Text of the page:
Robbie Gould has been nails during his time in San Francisco, with missed field goals being few and far between. But he reportedly didn’t make it to the start of 49ers camp, which is going to raise some eyebrows, given the way the rest of his offseason has gone.
Indeed, NBC Sports reports that Gould – who hasn’t signed his Franchise tag tender yet – was a no-show on the first day of the 49ers’ offseason training program. And because he’s yet to sign his tender, he won’t be attending this phase of training. However, this may just be the tip of the iceberg, because Gould doesn’t seem all that eager to show up in San Francisco.
But not everyone is so surprised. Gould’s no-show isn’t a shocker to Eric Branch (San Francisco Chronicle), who reports that the former Bears kicker isn’t interested in signing a long-term deal with the team and showed “strong indications” that he wasn’t a fan of the 49ers’ decision to designate him with the Franchise tag. Perhaps that could explain why the 49ers popped up as a suitor for free agent kicker Stephen Gostkowski before he re-signed with the Patriots – but one thing at a time.
This latest development could be a sign toward a bigger beef between the two sides. Gould has previously expressed his desire for a long-term deal, but has also teased the idea of being open to returning to Chicago (enough qualifiers for you?), where he started his career and where his family and children live full-time – a point he drove home on several occasions when speaking about free agency in the offseason.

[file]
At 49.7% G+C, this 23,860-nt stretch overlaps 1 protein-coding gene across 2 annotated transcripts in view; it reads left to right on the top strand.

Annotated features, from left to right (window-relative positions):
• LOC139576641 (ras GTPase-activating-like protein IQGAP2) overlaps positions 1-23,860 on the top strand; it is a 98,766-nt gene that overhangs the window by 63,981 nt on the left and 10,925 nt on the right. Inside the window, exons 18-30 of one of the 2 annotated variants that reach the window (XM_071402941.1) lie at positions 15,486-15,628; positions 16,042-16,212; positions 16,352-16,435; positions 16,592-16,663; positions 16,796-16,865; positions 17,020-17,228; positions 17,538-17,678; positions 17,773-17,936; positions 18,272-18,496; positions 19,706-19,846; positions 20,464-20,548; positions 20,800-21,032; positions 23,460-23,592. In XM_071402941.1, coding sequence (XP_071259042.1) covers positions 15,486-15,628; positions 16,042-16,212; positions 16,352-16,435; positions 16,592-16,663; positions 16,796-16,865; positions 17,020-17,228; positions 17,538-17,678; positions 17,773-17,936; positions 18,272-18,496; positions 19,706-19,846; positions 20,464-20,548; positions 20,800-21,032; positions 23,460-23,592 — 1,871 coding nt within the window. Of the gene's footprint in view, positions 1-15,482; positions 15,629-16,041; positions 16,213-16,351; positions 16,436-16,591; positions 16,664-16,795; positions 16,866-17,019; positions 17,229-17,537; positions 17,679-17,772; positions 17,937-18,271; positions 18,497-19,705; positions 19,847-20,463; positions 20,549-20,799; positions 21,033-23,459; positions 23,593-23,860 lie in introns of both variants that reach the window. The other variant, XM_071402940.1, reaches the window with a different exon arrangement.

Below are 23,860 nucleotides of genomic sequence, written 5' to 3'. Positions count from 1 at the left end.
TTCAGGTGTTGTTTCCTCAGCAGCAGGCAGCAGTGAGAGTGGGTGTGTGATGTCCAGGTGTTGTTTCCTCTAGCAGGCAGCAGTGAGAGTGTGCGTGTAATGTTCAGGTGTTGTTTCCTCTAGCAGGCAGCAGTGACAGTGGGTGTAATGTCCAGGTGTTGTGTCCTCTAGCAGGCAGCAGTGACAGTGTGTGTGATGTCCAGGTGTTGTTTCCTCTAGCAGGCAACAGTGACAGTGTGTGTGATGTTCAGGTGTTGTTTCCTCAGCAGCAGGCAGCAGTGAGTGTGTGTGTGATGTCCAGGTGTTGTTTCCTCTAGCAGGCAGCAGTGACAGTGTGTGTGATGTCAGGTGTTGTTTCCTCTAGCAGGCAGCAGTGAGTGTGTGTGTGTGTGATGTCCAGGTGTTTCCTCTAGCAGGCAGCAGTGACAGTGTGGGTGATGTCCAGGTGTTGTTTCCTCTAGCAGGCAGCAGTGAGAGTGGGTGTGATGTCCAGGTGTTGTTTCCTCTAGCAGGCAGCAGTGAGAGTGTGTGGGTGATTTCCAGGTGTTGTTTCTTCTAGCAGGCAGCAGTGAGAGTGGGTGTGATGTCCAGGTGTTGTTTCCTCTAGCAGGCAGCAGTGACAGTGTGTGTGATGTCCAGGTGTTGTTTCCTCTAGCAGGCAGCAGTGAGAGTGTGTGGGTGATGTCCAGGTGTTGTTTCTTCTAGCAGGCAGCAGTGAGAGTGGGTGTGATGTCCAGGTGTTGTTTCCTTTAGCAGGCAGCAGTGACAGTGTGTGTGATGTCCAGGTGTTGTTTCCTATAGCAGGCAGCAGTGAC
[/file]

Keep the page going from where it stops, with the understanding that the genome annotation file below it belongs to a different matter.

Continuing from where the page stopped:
Then again, this could all be as simple as Gould knowing his way around the Collective Bargaining Agreement. If you recall, he was a long-time Players Association rep in Chicago, so if anyone knows the ins-and-outs, what he can and cannot do, or what’s mandatory and not, it’s Gould. And it’s not as if he’s going to miss a ton by skipping out on the strength and conditioning phase of the program.
But still … there’s (evidently) a rift between Gould and San Francisco that has yet to be resolved. Depending on who blinks first in this stare-down, there could be a trickle-down effect on the Bears. Because while Chicago has signed three free agent kickers for an open tryout this summer and could add a fourth to the mix on draft weekend, the team still has $17,622,024 in available salary cap space – which is more than enough for the team’s draft picks and a potential multi-year deal for a kicker who has made 96.5 percent of his kicks since leaving the Bears.
Let’s keep an eye on this situation as it develops. Stranger things have happened in NFL contract disputes, though one that could have a direct impact on the Bears makes it that much more interesting to follow.